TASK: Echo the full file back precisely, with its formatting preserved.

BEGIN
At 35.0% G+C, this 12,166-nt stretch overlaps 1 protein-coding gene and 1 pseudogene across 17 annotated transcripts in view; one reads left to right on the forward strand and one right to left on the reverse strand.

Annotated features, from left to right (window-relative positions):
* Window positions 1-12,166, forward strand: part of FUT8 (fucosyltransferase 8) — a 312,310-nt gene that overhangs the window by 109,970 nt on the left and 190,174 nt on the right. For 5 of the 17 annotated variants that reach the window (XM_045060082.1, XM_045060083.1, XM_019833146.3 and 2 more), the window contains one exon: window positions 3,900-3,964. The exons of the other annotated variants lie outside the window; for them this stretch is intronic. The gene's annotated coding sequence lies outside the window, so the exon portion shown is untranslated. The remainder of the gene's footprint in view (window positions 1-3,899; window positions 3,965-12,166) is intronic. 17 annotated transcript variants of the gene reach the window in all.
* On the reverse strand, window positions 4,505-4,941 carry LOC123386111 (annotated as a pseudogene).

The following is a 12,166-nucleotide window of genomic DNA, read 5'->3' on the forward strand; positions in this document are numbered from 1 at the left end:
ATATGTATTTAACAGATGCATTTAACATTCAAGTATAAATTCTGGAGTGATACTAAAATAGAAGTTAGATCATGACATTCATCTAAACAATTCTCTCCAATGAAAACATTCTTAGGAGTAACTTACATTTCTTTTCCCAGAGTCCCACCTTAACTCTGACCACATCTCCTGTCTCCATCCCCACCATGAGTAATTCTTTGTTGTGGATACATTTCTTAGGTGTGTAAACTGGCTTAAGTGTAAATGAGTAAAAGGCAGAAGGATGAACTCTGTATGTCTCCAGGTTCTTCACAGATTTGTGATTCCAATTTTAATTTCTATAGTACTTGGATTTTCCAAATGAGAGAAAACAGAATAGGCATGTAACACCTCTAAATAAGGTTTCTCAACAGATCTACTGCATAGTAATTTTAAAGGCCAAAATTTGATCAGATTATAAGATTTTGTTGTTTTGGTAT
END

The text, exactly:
At 35.0% G+C, this 12,166-nt stretch overlaps 1 protein-coding gene and 1 pseudogene across 17 annotated transcripts in view; one reads left to right on the forward strand and one right to left on the reverse strand.

Annotated features, from left to right (window-relative positions):
* Window positions 1-12,166, forward strand: part of FUT8 (fucosyltransferase 8) — a 312,310-nt gene that overhangs the window by 109,970 nt on the left and 190,174 nt on the right. For 5 of the 17 annotated variants that reach the window (XM_045060082.1, XM_045060083.1, XM_019833146.3 and 2 more), the window contains one exon: window positions 3,900-3,964. The exons of the other annotated variants lie outside the window; for them this stretch is intronic. The gene's annotated coding sequence lies outside the window, so the exon portion shown is untranslated. The remainder of the gene's footprint in view (window positions 1-3,899; window positions 3,965-12,166) is intronic. 17 annotated transcript variants of the gene reach the window in all.
* On the reverse strand, window positions 4,505-4,941 carry LOC123386111 (annotated as a pseudogene).

The following is a 12,166-nucleotide window of genomic DNA, read 5'->3' on the forward strand; positions in this document are numbered from 1 at the left end:
ATATGTATTTAACAGATGCATTTAACATTCAAGTATAAATTCTGGAGTGATACTAAAATAGAAGTTAGATCATGACATTCATCTAAACAATTCTCTCCAATGAAAACATTCTTAGGAGTAACTTACATTTCTTTTCCCAGAGTCCCACCTTAACTCTGACCACATCTCCTGTCTCCATCCCCACCATGAGTAATTCTTTGTTGTGGATACATTTCTTAGGTGTGTAAACTGGCTTAAGTGTAAATGAGTAAAAGGCAGAAGGATGAACTCTGTATGTCTCCAGGTTCTTCACAGATTTGTGATTCCAATTTTAATTTCTATAGTACTTGGATTTTCCAAATGAGAGAAAACAGAATAGGCATGTAACACCTCTAAATAAGGTTTCTCAACAGATCTACTGCATAGTAATTTTAAAGGCCAAAATTTGATCAGATTATAAGATTTTGTTGTTTTGGTAT